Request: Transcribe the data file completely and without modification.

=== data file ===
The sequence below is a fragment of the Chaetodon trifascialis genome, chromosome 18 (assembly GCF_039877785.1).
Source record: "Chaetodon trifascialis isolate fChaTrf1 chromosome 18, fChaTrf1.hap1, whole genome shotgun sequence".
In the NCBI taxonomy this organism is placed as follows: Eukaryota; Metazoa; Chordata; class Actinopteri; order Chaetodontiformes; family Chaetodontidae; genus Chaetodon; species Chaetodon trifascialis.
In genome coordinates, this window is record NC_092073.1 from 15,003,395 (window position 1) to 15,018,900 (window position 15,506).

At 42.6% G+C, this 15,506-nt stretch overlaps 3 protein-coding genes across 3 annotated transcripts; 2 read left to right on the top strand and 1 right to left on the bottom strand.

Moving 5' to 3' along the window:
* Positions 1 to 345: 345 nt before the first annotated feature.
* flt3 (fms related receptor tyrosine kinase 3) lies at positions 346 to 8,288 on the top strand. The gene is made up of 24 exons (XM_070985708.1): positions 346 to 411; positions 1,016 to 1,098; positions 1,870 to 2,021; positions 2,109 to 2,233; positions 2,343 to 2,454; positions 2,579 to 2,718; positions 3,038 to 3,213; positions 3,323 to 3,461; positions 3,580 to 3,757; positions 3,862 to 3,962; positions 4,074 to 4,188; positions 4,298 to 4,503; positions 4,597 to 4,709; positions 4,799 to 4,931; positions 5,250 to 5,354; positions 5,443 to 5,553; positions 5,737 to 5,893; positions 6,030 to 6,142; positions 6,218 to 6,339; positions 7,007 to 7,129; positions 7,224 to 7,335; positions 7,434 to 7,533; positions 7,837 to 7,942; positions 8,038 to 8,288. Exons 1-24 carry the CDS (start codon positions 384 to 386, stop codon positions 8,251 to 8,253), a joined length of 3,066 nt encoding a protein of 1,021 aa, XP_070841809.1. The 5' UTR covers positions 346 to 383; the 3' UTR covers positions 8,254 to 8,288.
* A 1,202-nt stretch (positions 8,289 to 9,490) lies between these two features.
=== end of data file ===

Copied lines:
The sequence below is a fragment of the Chaetodon trifascialis genome, chromosome 18 (assembly GCF_039877785.1).
Source record: "Chaetodon trifascialis isolate fChaTrf1 chromosome 18, fChaTrf1.hap1, whole genome shotgun sequence".
In the NCBI taxonomy this organism is placed as follows: Eukaryota; Metazoa; Chordata; class Actinopteri; order Chaetodontiformes; family Chaetodontidae; genus Chaetodon; species Chaetodon trifascialis.
In genome coordinates, this window is record NC_092073.1 from 15,003,395 (window position 1) to 15,018,900 (window position 15,506).

At 42.6% G+C, this 15,506-nt stretch overlaps 3 protein-coding genes across 3 annotated transcripts; 2 read left to right on the top strand and 1 right to left on the bottom strand.

Moving 5' to 3' along the window:
* Positions 1 to 345: 345 nt before the first annotated feature.
* flt3 (fms related receptor tyrosine kinase 3) lies at positions 346 to 8,288 on the top strand. The gene is made up of 24 exons (XM_070985708.1): positions 346 to 411; positions 1,016 to 1,098; positions 1,870 to 2,021; positions 2,109 to 2,233; positions 2,343 to 2,454; positions 2,579 to 2,718; positions 3,038 to 3,213; positions 3,323 to 3,461; positions 3,580 to 3,757; positions 3,862 to 3,962; positions 4,074 to 4,188; positions 4,298 to 4,503; positions 4,597 to 4,709; positions 4,799 to 4,931; positions 5,250 to 5,354; positions 5,443 to 5,553; positions 5,737 to 5,893; positions 6,030 to 6,142; positions 6,218 to 6,339; positions 7,007 to 7,129; positions 7,224 to 7,335; positions 7,434 to 7,533; positions 7,837 to 7,942; positions 8,038 to 8,288. Exons 1-24 carry the CDS (start codon positions 384 to 386, stop codon positions 8,251 to 8,253), a joined length of 3,066 nt encoding a protein of 1,021 aa, XP_070841809.1. The 5' UTR covers positions 346 to 383; the 3' UTR covers positions 8,254 to 8,288.
* A 1,202-nt stretch (positions 8,289 to 9,490) lies between these two features.